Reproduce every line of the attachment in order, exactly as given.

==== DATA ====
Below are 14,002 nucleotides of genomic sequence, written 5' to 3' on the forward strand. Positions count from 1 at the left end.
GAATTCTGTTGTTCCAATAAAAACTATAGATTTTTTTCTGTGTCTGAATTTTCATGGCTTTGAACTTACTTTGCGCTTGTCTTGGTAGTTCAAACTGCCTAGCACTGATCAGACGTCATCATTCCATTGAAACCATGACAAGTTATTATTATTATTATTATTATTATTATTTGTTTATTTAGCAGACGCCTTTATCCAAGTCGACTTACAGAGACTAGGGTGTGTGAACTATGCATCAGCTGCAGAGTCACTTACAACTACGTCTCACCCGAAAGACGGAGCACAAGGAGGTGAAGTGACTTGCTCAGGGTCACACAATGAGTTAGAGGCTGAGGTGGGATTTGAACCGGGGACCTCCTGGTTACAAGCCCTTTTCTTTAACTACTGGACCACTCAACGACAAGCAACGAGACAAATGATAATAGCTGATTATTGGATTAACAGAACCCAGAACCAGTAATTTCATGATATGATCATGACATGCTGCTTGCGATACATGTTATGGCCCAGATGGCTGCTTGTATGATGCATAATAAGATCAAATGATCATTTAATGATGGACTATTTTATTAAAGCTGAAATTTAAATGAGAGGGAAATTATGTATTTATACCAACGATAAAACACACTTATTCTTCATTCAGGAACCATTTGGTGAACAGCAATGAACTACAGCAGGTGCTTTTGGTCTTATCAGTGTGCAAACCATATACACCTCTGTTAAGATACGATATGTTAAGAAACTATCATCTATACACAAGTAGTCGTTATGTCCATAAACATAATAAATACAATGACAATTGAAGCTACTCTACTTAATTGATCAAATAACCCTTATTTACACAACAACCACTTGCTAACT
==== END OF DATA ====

Below are 14,002 nucleotides of genomic sequence, written 5' to 3' on the forward strand. Positions count from 1 at the left end.
GAATTCTGTTGTTCCAATAAAAACTATAGATTTTTTTCTGTGTCTGAATTTTCATGGCTTTGAACTTACTTTGCGCTTGTCTTGGTAGTTCAAACTGCCTAGCACTGATCAGACGTCATCATTCCATTGAAACCATGACAAGTTATTATTATTATTATTATTATTATTATTTGTTTATTTAGCAGACGCCTTTATCCAAGTCGACTTACAGAGACTAGGGTGTGTGAACTATGCATCAGCTGCAGAGTCACTTACAACTACGTCTCACCCGAAAGACGGAGCACAAGGAGGTGAAGTGACTTGCTCAGGGTCACACAATGAGTTAGAGGCTGAGGTGGGATTTGAACCGGGGACCTCCTGGTTACAAGCCCTTTTCTTTAACTACTGGACCACTCAACGACAAGCAACGAGACAAATGATAATAGCTGATTATTGGATTAACAGAACCCAGAACCAGTAATTTCATGATATGATCATGACATGCTGCTTGCGATACATGTTATGGCCCAGATGGCTGCTTGTATGATGCATAATAAGATCAAATGATCATTTAATGATGGACTATTTTATTAAAGCTGAAATTTAAATGAGAGGGAAATTATGTATTTATACCAACGATAAAACACACTTATTCTTCATTCAGGAACCATTTGGTGAACAGCAATGAACTACAGCAGGTGCTTTTGGTCTTATCAGTGTGCAAACCATATACACCTCTGTTAAGATACGATATGTTAAGAAACTATCATCTATACACAAGTAGTCGTTATGTCCATAAACATAATAAATACAATGACAATTGAAGCTACTCTACTTAATTGATCAAATAACCCTTATTTACACAACAACCACTTGCTAACT